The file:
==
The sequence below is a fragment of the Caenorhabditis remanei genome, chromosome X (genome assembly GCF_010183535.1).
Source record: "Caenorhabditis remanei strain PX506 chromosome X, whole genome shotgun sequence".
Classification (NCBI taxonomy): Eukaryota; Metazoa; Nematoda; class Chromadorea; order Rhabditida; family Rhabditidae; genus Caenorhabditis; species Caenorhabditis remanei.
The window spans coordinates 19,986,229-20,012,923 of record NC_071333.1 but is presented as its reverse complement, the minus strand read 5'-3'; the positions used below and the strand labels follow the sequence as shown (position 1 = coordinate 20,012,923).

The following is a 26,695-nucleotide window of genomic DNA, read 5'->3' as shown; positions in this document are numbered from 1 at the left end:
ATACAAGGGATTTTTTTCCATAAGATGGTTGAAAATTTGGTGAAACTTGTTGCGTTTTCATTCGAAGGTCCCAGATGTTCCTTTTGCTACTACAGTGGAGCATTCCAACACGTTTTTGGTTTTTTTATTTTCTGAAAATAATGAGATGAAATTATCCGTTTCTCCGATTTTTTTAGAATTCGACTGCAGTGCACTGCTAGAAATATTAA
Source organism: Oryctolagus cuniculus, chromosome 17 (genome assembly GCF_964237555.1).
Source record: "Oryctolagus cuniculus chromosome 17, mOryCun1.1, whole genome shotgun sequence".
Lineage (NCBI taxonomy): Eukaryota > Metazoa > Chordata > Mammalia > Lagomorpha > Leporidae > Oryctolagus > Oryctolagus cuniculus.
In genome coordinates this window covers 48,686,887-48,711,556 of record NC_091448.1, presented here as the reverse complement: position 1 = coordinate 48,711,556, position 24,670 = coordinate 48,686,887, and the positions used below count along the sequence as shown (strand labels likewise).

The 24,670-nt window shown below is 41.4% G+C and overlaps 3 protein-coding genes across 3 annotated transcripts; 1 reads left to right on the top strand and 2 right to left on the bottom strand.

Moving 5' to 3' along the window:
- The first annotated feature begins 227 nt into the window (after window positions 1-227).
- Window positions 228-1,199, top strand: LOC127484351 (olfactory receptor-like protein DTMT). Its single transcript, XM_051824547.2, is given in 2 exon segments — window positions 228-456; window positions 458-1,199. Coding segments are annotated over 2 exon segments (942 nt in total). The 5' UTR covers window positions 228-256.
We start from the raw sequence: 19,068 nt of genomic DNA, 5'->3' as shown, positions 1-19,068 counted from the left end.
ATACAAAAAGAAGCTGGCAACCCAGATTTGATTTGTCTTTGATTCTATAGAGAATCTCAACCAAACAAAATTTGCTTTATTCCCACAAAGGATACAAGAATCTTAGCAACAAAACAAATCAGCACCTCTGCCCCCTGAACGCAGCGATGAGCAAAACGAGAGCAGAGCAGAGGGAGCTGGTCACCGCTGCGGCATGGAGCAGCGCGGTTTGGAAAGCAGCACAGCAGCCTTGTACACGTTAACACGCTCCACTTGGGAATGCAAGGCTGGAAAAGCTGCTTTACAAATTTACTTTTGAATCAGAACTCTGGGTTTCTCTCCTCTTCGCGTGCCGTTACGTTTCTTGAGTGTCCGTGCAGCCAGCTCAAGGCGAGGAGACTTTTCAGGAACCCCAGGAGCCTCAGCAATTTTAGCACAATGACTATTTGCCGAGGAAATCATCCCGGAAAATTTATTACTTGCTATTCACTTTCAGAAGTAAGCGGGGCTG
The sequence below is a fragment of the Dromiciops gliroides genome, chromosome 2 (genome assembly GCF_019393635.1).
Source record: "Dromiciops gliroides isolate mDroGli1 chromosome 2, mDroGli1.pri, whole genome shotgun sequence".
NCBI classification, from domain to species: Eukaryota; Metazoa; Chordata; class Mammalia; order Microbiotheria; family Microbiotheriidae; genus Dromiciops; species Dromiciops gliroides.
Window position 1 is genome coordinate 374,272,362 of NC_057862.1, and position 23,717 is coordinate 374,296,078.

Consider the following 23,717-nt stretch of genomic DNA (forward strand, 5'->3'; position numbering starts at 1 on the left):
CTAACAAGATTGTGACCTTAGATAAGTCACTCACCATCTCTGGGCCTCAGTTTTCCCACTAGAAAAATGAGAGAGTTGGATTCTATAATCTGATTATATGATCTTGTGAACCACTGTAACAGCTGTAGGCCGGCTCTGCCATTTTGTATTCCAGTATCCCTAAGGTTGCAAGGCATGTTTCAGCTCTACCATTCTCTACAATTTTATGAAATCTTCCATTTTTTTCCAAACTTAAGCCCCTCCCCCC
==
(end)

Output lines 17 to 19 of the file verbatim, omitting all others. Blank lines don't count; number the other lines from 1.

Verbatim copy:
The sequence below is a fragment of the Dromiciops gliroides genome, chromosome 2 (genome assembly GCF_019393635.1).
Source record: "Dromiciops gliroides isolate mDroGli1 chromosome 2, mDroGli1.pri, whole genome shotgun sequence".
NCBI classification, from domain to species: Eukaryota; Metazoa; Chordata; class Mammalia; order Microbiotheria; family Microbiotheriidae; genus Dromiciops; species Dromiciops gliroides.